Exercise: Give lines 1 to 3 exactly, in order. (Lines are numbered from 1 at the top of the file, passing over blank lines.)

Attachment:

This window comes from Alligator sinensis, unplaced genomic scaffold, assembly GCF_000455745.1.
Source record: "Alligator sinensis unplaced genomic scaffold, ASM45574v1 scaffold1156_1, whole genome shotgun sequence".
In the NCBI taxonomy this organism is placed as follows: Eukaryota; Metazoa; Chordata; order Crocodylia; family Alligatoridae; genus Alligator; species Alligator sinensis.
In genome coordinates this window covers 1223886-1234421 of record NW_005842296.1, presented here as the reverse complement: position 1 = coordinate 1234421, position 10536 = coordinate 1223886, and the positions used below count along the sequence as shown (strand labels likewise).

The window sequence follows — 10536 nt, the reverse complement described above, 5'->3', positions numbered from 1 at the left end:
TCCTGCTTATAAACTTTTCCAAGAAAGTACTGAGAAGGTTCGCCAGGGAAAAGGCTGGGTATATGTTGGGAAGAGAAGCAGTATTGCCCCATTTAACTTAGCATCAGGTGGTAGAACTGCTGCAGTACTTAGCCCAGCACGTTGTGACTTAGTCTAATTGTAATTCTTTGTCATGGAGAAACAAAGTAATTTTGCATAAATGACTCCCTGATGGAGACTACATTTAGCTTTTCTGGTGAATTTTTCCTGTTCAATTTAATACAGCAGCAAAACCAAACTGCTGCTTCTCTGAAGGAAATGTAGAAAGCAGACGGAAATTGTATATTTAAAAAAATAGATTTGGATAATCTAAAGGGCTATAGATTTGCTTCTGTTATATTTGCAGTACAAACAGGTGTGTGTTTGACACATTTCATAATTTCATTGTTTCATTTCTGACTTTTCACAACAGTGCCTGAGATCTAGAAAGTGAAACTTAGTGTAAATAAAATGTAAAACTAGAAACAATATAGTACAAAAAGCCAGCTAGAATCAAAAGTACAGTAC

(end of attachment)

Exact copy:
This window comes from Alligator sinensis, unplaced genomic scaffold, assembly GCF_000455745.1.
Source record: "Alligator sinensis unplaced genomic scaffold, ASM45574v1 scaffold1156_1, whole genome shotgun sequence".
In the NCBI taxonomy this organism is placed as follows: Eukaryota; Metazoa; Chordata; order Crocodylia; family Alligatoridae; genus Alligator; species Alligator sinensis.